Jindal is just as busy cultivating new investors — as well as developing harvesting, drying, and processing techniques — to see if the experiment can be scaled up and turned into a new cash-generating energy supply. Raipur Agro Farm’s first crop, planted in November 2012, was ankle high during a visit in December. Reaching nearly four meters (12 feet) in height after only a few months, Napier grass can be harvested three or four times a year. Since up to six hectares (15 acres) of new growth can be produced from the seedlings of just a half-hectare (1-acre) plot, Jindal told Circle of Blue, Raipur Agro Farm could be full of Napier grass by the end of this year.
“We wanted to work on something different that could make a difference,” said Jindal, who has degrees in physical therapy and law. He moved his family to Tilda to start the biofuel-farming venture. “There’s a huge requirement for biomass in our steel plants. There aren’t enough rice hulls.”
Jindal said he also is driven by a sense that government cannot be responsible for making all the changes. India’s entrepreneurs and young professionals must make a bigger difference than they are now. There is a sense of unease, he said, about India’s goals, its national agenda, and its prospects.
Very clearly, Jindal is tapping into a developing mood of uncertainty, even worry, in India.
Big Threats To India’s National Security
In May, the Lowy Institute for International Policy and the Australia India Institute picked up the same trend. The two Australian think tanks published a nationally representative survey of how 1,233 Indian adults viewed their country’s progress. The survey found that while 74 percent of those responding to the poll were optimistic about the economy, Indians were divided about the consequences of high-speed mega project growth; 45 percent said they either did not benefit economically or were worse off than they were.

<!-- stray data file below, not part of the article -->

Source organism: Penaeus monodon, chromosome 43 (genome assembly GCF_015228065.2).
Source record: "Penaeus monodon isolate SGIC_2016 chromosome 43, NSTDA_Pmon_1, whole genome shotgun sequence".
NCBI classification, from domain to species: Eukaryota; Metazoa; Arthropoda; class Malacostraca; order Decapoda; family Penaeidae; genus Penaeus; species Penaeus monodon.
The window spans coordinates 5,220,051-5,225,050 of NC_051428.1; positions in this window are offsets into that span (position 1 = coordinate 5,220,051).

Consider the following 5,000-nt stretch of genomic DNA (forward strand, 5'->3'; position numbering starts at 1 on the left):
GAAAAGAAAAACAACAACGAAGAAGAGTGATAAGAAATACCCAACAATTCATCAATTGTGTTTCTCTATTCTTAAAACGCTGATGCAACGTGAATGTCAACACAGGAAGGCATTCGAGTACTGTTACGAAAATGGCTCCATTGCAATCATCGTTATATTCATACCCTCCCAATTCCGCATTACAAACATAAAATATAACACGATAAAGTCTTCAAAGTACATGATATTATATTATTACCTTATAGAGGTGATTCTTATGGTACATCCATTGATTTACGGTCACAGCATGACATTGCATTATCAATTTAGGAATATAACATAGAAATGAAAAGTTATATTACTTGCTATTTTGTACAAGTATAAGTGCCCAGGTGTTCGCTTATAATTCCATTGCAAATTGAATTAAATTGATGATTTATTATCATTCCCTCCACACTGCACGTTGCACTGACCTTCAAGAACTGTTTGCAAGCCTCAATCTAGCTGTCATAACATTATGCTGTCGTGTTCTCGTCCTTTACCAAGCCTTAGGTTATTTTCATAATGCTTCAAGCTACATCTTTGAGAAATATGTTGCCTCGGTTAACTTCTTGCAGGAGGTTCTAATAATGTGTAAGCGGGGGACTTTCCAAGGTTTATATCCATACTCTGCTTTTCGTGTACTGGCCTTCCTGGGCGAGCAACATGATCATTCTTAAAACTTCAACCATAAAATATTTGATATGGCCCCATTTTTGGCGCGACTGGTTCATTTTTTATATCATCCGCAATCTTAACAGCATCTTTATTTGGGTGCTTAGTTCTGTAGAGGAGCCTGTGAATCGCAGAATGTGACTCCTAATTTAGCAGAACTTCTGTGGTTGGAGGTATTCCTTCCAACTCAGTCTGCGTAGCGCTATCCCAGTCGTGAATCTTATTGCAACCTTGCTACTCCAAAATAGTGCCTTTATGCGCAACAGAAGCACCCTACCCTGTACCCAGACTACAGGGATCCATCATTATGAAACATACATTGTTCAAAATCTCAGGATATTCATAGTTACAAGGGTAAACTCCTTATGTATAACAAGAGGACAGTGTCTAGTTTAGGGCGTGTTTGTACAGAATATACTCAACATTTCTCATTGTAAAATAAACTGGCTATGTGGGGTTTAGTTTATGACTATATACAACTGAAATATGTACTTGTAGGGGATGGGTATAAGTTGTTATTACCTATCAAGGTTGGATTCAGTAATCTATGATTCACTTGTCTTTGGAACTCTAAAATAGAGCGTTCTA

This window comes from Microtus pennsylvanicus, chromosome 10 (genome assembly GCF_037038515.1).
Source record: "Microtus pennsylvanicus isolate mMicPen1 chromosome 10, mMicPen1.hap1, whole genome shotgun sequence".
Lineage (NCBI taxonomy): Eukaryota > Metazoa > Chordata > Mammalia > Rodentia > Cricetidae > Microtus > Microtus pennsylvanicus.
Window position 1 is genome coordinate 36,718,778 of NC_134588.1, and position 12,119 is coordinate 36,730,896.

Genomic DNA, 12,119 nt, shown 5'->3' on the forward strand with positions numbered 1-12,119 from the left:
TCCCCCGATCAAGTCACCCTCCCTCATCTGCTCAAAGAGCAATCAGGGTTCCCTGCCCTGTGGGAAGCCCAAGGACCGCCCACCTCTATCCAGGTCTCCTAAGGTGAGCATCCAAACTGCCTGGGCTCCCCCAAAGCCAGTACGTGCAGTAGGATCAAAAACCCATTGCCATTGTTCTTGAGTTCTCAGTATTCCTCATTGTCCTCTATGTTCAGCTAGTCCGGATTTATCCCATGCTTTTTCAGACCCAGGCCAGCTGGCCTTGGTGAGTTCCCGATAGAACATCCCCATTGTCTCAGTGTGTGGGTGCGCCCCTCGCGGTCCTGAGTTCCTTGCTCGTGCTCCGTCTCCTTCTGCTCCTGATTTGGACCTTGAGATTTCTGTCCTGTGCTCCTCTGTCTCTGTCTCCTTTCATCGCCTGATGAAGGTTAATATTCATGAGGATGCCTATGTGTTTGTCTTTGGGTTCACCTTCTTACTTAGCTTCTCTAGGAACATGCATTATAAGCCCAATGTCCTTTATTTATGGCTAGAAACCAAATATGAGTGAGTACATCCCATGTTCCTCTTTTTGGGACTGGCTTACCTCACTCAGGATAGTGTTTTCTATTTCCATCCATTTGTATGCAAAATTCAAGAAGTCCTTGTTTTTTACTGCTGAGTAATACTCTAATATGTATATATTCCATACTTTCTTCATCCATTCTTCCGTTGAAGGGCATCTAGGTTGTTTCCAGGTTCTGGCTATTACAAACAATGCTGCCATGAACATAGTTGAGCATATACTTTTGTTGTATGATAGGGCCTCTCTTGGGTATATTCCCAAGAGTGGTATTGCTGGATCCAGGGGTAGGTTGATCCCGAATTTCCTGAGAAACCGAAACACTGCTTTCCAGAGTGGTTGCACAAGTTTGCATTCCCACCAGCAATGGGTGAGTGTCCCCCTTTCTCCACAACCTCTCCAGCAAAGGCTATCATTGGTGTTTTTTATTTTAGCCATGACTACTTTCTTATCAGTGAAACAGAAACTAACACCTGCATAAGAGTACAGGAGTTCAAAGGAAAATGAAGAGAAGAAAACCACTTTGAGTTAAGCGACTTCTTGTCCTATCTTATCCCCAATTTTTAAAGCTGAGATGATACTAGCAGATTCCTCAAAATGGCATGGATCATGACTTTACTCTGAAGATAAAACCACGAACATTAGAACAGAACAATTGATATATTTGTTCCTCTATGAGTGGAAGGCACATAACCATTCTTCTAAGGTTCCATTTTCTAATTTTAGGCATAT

Indians who responded said that they worried about possible wars with Pakistan and China, as well as home-grown terrorism. But the issues that really attracted their attention and generated lingering fears, according to the survey, were how poorly India is managing its natural resources.
“Shortages of energy, water, and food, along with climate change,” said the survey, “were viewed as the country’s most important challenges, with 80 percent to 85 percent of Indians rating these issues as ‘big threats’ to their country’s security.”
India’s leadership, well aware of these risks and how the nation views them, is nevertheless pursuing a development strategy that could be defined as an anti-strategy. The country is careening into the water-scarce, climate-altered, fossil fuel-challenged 21st century. But its schemes for producing energy, using water, and building a durable economy much more readily fit the growth-at-any-cost, care-little-about-resource constraints of the 20th. Khondla Village’s project to conserve water represents much more than an ingenious means to save energy and produce ample harvests. The tiny settlement, set at the base of a rocky ridge far from the mainstream, heralds a fresh reckoning in India with the real economic opportunities and environmental stability that comes with truly understanding the limits of this time and this place.
Map by Jinah Park, undergraduate student at Northwestern University’s Medill School of Journalism. Photos by Aubrey Ann Parker, Circle of Blue’s news editor. Reach them at firstname.lastname@example.org and email@example.com.
Choke Point: India is produced in collaboration with the Woodrow Wilson International Center for Scholars and its China Environment Forum, with support from Skoll Global Threats Fund. The Wilson Center’s Asia Program, which provided research and technical assistance, produces substantial work on natural resource issues in India, including articles and commentaries on energy, water, and the links between natural resource constraints and stability.
Keith Schneider is Circle of Blue's senior editor and chief correspondent based in Traverse City, Michigan. He developed the Global Choke Point project and has reported on the contest for energy, food, and water in the era of climate change from five continents.